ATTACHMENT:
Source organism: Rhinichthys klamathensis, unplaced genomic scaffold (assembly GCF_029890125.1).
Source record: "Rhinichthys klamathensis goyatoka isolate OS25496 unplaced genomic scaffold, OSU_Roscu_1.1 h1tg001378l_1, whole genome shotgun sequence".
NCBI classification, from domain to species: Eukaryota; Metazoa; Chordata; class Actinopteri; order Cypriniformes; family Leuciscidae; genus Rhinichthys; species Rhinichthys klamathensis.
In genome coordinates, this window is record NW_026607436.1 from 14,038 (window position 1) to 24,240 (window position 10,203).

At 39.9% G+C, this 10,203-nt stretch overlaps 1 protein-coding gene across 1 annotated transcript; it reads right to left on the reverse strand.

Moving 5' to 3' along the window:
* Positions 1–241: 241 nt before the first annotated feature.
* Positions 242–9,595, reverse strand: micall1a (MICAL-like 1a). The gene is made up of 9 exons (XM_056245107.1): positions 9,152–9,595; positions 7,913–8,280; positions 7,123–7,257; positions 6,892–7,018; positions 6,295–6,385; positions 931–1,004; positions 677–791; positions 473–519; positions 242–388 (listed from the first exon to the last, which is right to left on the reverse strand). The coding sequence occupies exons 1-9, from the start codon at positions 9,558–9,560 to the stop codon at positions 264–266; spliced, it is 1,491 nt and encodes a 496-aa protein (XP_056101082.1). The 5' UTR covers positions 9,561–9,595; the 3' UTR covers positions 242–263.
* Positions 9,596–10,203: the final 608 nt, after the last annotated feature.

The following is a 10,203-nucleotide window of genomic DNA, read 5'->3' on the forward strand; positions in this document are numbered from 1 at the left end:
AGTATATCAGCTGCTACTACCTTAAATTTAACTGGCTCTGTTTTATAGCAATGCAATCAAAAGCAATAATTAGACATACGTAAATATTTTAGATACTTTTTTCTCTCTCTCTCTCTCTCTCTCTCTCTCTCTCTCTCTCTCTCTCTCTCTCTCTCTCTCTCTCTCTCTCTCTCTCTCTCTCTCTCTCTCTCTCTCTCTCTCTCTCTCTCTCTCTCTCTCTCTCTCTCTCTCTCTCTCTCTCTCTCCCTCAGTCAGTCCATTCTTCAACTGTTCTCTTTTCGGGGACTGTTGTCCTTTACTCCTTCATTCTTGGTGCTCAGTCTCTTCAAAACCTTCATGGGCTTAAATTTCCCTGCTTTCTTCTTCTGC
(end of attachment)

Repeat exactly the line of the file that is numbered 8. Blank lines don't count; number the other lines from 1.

* Positions 242–9,595, reverse strand: micall1a (MICAL-like 1a). The gene is made up of 9 exons (XM_056245107.1): positions 9,152–9,595; positions 7,913–8,280; positions 7,123–7,257; positions 6,892–7,018; positions 6,295–6,385; positions 931–1,004; positions 677–791; positions 473–519; positions 242–388 (listed from the first exon to the last, which is right to left on the reverse strand). The coding sequence occupies exons 1-9, from the start codon at positions 9,558–9,560 to the stop codon at positions 264–266; spliced, it is 1,491 nt and encodes a 496-aa protein (XP_056101082.1). The 5' UTR covers positions 9,561–9,595; the 3' UTR covers positions 242–263.